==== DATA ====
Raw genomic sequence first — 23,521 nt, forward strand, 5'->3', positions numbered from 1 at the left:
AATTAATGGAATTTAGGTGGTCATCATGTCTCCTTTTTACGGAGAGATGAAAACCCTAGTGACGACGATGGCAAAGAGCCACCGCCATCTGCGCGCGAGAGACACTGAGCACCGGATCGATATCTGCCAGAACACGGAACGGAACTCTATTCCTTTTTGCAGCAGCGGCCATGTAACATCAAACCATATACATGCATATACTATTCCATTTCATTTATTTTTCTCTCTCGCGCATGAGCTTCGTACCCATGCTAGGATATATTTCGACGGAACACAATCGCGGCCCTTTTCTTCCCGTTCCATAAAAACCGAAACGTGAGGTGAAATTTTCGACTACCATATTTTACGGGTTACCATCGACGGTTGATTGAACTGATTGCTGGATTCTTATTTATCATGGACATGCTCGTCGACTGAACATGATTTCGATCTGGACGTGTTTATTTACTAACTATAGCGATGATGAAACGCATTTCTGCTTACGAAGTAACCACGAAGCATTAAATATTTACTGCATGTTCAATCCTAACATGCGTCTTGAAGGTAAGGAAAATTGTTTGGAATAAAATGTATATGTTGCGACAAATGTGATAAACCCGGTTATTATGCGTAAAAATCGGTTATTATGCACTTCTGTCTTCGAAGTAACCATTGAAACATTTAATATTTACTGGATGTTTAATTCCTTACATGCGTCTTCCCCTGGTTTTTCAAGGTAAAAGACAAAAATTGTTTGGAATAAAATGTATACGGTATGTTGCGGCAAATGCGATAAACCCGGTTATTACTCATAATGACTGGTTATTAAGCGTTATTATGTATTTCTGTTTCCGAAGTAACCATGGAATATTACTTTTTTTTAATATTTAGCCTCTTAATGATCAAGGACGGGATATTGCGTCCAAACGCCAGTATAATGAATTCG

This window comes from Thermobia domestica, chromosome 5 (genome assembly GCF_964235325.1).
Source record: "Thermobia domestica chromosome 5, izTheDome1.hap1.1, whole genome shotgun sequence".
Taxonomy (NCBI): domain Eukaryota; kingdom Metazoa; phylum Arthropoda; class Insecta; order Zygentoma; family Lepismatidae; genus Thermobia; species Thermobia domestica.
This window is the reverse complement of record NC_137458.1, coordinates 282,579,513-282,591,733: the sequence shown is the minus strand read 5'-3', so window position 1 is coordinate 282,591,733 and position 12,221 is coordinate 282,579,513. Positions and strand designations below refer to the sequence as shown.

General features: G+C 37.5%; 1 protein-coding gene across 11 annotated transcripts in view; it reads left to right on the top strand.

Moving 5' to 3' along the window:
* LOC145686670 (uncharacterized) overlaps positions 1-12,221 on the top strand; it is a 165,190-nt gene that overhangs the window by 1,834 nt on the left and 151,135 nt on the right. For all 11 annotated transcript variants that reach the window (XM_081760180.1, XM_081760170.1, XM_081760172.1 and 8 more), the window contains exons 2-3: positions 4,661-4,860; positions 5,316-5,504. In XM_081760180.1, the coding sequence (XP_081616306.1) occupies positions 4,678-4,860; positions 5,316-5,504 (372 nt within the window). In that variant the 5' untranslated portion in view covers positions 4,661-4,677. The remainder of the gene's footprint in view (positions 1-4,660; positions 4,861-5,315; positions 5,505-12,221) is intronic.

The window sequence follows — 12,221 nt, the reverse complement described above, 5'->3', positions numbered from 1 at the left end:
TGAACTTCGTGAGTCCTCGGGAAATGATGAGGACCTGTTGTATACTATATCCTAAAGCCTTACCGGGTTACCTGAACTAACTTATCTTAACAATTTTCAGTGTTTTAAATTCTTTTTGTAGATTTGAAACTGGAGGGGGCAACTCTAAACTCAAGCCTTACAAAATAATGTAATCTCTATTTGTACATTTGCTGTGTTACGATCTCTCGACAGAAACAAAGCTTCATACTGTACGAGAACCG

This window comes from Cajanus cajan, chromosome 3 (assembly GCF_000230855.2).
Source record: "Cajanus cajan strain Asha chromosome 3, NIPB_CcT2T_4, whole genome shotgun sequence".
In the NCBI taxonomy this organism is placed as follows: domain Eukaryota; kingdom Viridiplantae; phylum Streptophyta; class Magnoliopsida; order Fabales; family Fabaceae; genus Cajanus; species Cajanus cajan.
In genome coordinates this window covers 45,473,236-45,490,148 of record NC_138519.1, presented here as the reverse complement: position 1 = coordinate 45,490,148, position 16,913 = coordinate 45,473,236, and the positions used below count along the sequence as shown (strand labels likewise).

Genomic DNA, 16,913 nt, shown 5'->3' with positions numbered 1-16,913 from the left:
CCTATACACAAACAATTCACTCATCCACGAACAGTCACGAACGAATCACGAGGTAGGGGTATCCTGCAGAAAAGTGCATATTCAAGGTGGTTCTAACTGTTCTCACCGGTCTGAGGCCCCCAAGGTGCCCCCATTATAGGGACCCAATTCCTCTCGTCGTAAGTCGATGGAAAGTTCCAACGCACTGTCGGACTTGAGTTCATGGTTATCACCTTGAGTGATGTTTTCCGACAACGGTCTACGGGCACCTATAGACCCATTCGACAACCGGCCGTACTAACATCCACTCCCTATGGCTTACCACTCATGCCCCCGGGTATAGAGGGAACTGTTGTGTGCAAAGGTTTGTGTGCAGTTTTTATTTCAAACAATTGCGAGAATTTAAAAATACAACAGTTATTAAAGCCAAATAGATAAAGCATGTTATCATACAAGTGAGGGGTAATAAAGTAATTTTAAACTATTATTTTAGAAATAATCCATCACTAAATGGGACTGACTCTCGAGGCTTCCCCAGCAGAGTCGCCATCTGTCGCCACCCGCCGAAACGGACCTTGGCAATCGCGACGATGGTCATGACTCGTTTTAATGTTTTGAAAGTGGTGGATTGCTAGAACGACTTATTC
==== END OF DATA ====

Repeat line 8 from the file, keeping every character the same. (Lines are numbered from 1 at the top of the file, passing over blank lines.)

Moving 5' to 3' along the window: